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Keibul Lamjao: The pride of Manipur today in deplorable state

by Sh Ajit
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By- Sh. Ajit
Imphal, Feb 9:

On the second edition for the Keibul Lamjao National Park 5th to 6th February All Manipur Working Journalists Union President Bijoy Kakchitabam flag off from Manipur press club.
We reached Keibul Lamjao national park and then went to another to search Sangai at Khordak forest IB and reached afternoon. After reaching Khordrak forest IB, I walked to the Keibul Lamjao national park around 4 km and then saw a tower. Nearby some Hog deers and Sambars eating newly sprouted grasses. And I see some Sangai four to five. They are very sensitive. And again early in the morning at 3am I walked to the same place and while waiting at Sangai around 7 am i saw four to five Sangai capture photos. Capturing a photo of Sangai is not an easy thing because they are very sensitive.
N Birchandra range forest officer of the Keibul Lamjao national park drawer attention the Manipur Government that the staffs are mostly casuals and lack of man power they fully cannot protect the hunter . The hunter used Gun but the staff did not have any gun so the staff used stick to prevent the hunter. When rainy season national park is flood and the Sangai and other animal mainly stay at  the  pabot island in Manipuri (Pabotching )  the mani factor is Ethai barrage .
Its the pride of Manipur and India so we need to protect this rear animal. it’s not the responsibility for the Government but for the peoples also. The keibul Lamjao National park is fully surrounded by the houses and anchorage land of the park. Before the construction of the Loktak Hydro Electric Project, the phumdis floated during flooding by backflow from the Khordak River and discharge from other streams and small drain and settled down on lake bed during dry season when water was drawn out through the same river. This resulted in enhancing of nutrients and minerals of the phumdi vegetation from the bottom of the lake during the dry period. But this cycle has been disturbed by the Loktak Hydro Electric project. One apprehension is that at some stage the phumdis may not be able to support the number of the Eld’s deer or sangai deer.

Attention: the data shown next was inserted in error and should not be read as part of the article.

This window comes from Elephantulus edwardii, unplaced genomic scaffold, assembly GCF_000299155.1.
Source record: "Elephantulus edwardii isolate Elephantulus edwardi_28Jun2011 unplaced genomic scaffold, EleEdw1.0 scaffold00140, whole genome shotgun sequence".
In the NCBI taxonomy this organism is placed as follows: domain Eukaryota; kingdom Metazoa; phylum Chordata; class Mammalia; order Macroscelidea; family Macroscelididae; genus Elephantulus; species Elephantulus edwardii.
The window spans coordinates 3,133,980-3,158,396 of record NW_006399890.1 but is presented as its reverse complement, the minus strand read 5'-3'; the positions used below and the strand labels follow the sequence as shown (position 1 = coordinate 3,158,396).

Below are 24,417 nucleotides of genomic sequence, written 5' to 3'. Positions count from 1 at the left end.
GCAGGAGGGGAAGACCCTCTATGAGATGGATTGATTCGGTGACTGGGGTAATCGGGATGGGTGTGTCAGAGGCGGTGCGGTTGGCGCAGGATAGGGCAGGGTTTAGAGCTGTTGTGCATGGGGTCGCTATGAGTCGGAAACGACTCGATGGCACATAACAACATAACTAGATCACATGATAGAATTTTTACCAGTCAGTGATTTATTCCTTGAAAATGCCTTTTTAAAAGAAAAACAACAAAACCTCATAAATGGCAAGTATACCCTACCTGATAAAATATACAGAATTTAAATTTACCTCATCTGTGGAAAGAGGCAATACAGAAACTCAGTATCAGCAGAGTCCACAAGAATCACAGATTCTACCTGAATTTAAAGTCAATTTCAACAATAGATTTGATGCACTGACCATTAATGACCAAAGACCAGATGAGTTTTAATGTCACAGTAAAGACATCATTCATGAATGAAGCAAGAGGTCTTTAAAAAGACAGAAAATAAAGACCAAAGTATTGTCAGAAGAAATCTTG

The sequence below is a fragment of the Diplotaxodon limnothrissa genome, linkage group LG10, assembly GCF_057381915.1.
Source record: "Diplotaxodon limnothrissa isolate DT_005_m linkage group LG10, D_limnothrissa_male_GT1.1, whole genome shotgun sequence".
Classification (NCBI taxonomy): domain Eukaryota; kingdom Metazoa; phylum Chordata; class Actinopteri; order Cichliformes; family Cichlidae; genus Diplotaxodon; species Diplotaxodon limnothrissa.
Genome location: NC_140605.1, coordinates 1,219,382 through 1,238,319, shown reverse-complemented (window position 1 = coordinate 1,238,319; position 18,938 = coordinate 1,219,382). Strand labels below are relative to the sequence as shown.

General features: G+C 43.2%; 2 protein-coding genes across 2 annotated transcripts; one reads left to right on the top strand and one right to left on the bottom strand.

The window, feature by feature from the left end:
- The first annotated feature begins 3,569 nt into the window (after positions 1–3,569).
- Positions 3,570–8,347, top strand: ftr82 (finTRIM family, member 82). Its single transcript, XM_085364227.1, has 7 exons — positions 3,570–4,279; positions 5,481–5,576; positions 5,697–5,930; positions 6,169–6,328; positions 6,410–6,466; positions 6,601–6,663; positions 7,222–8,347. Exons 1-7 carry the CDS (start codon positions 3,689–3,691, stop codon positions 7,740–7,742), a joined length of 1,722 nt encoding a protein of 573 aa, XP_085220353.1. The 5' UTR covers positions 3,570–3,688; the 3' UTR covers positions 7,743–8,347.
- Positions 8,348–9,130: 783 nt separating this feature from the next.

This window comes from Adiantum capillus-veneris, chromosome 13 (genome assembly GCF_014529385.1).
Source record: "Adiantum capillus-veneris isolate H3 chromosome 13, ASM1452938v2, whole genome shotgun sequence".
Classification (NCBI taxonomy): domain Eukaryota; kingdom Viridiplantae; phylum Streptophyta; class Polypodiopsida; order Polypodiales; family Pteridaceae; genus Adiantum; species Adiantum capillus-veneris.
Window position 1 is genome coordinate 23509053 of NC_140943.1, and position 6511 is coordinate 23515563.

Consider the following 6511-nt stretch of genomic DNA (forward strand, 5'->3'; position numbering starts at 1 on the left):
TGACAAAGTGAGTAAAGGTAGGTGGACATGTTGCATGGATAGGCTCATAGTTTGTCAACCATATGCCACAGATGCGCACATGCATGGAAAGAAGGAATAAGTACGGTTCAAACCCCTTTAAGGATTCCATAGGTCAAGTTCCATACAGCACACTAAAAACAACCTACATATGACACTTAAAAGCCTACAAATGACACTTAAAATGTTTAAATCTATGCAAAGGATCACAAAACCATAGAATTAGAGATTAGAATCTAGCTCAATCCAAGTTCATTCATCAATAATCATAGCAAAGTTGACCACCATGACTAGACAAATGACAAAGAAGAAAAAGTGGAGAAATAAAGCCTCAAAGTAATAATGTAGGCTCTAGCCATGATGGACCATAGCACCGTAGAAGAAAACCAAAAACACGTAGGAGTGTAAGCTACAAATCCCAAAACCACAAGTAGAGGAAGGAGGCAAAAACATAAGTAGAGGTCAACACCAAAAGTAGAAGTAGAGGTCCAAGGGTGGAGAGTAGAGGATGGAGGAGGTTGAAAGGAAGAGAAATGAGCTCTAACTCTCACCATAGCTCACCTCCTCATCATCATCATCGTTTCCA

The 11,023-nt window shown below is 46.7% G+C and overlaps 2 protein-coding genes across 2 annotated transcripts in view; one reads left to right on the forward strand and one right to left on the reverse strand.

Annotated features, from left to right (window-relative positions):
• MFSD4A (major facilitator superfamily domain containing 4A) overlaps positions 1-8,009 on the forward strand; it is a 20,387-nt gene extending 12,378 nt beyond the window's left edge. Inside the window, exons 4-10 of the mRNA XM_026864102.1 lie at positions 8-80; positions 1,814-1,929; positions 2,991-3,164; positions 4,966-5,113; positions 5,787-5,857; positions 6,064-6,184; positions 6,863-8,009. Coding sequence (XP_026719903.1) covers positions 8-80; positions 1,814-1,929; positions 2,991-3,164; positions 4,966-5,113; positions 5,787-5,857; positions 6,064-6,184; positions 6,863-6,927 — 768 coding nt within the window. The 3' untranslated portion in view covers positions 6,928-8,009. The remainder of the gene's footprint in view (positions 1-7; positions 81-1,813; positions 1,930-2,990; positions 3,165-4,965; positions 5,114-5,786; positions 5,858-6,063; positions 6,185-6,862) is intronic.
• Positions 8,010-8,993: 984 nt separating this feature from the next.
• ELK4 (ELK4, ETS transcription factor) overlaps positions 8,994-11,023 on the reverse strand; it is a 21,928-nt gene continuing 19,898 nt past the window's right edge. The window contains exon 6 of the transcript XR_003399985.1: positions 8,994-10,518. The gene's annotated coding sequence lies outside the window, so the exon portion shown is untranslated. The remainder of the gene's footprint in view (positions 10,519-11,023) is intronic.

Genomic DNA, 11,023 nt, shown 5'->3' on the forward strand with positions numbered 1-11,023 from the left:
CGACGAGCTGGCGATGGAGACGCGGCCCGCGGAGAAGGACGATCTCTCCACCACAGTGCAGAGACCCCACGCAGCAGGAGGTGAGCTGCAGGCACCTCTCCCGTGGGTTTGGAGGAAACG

The park Conservation area comprises a core area of 40 sq km and the buffer of Loktak Lake 140 sq km and Pumlen pat 43 sq km. The area along with buffer area is located in the southern part of Bishnupur district and eastern part of Thoubal district. The largest area of the Phumdi in the Loktak lake is in the Keibul Lamjao National Park, which is home to Manipur brow-antlered deer (Rucervus eldi eldi) also popularly known as the Sangai. The habitat exclusively consists of floating meadows and an elevated strip of hard ground that dissects the park into northern and southern zones, which has been declared RAMSER site.
We need to remember the past history of who reported Sangai on the international platform. It’s a British officer Lt Eld Percy. And Manipur is indebted to Lt Eld Percy who was Assistant to the Commissioner of Assam. From his report dated 21st May 1841 entitled “Further Notice of a Nondescript of Deer Indicated” we know that he was the first person to bring our Sangai to the notice of the people outside Manipur. Though the deer was locally known as Sangai, the name was not listed in the Animal Kingdom before 1841. The deer was named Cervus eldi eldi Mc Cleland 1842 to honour Lt Eld Percy. Sangai (Cervus eldi eldi McClelland, 1842), the Manipur Sub-species is only found in Keibul Lamjao National park.
However it is not an endemic species of the habitat. Experiments prove that this deer can thrive in different coun­tries too.